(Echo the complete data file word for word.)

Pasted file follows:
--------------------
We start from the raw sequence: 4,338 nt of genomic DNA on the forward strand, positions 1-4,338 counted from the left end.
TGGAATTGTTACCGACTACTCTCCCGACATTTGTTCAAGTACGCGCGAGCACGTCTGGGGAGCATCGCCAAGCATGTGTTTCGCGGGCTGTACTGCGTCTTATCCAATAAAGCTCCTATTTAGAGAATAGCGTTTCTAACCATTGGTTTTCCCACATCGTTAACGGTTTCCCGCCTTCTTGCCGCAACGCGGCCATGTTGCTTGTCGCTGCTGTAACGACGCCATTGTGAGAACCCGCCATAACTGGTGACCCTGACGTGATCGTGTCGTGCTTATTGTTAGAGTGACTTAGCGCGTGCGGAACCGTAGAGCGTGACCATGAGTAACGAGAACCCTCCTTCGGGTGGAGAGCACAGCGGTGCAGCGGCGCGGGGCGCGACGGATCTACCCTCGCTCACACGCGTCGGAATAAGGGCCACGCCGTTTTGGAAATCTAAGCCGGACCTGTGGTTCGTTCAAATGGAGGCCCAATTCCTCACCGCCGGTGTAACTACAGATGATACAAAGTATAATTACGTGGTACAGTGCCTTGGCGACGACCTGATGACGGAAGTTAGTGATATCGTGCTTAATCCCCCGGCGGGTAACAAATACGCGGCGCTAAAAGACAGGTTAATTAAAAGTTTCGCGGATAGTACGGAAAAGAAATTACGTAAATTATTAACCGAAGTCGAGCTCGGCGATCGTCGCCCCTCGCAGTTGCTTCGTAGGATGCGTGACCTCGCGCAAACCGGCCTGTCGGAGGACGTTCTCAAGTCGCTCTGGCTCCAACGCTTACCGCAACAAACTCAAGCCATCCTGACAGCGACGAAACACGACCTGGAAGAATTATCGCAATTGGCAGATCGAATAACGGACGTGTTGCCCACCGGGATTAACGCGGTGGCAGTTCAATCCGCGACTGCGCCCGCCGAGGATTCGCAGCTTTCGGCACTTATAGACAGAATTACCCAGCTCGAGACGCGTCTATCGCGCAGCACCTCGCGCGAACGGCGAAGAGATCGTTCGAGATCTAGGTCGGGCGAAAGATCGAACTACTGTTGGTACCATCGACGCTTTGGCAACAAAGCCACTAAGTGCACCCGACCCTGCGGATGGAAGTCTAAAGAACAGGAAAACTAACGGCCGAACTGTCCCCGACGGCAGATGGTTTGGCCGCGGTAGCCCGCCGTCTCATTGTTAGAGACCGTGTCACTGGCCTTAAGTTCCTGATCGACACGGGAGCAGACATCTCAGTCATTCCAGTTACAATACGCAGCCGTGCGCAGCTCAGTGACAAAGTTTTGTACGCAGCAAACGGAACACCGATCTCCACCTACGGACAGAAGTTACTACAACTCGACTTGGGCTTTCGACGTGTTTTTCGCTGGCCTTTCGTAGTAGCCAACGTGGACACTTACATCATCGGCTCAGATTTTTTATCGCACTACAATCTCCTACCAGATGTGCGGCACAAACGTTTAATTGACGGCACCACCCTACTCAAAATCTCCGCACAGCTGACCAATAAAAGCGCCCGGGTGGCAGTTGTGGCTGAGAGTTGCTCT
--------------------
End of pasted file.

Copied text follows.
We start from the raw sequence: 4,338 nt of genomic DNA on the forward strand, positions 1-4,338 counted from the left end.
TGGAATTGTTACCGACTACTCTCCCGACATTTGTTCAAGTACGCGCGAGCACGTCTGGGGAGCATCGCCAAGCATGTGTTTCGCGGGCTGTACTGCGTCTTATCCAATAAAGCTCCTATTTAGAGAATAGCGTTTCTAACCATTGGTTTTCCCACATCGTTAACGGTTTCCCGCCTTCTTGCCGCAACGCGGCCATGTTGCTTGTCGCTGCTGTAACGACGCCATTGTGAGAACCCGCCATAACTGGTGACCCTGACGTGATCGTGTCGTGCTTATTGTTAGAGTGACTTAGCGCGTGCGGAACCGTAGAGCGTGACCATGAGTAACGAGAACCCTCCTTCGGGTGGAGAGCACAGCGGTGCAGCGGCGCGGGGCGCGACGGATCTACCCTCGCTCACACGCGTCGGAATAAGGGCCACGCCGTTTTGGAAATCTAAGCCGGACCTGTGGTTCGTTCAAATGGAGGCCCAATTCCTCACCGCCGGTGTAACTACAGATGATACAAAGTATAATTACGTGGTACAGTGCCTTGGCGACGACCTGATGACGGAAGTTAGTGATATCGTGCTTAATCCCCCGGCGGGTAACAAATACGCGGCGCTAAAAGACAGGTTAATTAAAAGTTTCGCGGATAGTACGGAAAAGAAATTACGTAAATTATTAACCGAAGTCGAGCTCGGCGATCGTCGCCCCTCGCAGTTGCTTCGTAGGATGCGTGACCTCGCGCAAACCGGCCTGTCGGAGGACGTTCTCAAGTCGCTCTGGCTCCAACGCTTACCGCAACAAACTCAAGCCATCCTGACAGCGACGAAACACGACCTGGAAGAATTATCGCAATTGGCAGATCGAATAACGGACGTGTTGCCCACCGGGATTAACGCGGTGGCAGTTCAATCCGCGACTGCGCCCGCCGAGGATTCGCAGCTTTCGGCACTTATAGACAGAATTACCCAGCTCGAGACGCGTCTATCGCGCAGCACCTCGCGCGAACGGCGAAGAGATCGTTCGAGATCTAGGTCGGGCGAAAGATCGAACTACTGTTGGTACCATCGACGCTTTGGCAACAAAGCCACTAAGTGCACCCGACCCTGCGGATGGAAGTCTAAAGAACAGGAAAACTAACGGCCGAACTGTCCCCGACGGCAGATGGTTTGGCCGCGGTAGCCCGCCGTCTCATTGTTAGAGACCGTGTCACTGGCCTTAAGTTCCTGATCGACACGGGAGCAGACATCTCAGTCATTCCAGTTACAATACGCAGCCGTGCGCAGCTCAGTGACAAAGTTTTGTACGCAGCAAACGGAACACCGATCTCCACCTACGGACAGAAGTTACTACAACTCGACTTGGGCTTTCGACGTGTTTTTCGCTGGCCTTTCGTAGTAGCCAACGTGGACACTTACATCATCGGCTCAGATTTTTTATCGCACTACAATCTCCTACCAGATGTGCGGCACAAACGTTTAATTGACGGCACCACCCTACTCAAAATCTCCGCACAGCTGACCAATAAAAGCGCCCGGGTGGCAGTTGTGGCTGAGAGTTGCTCT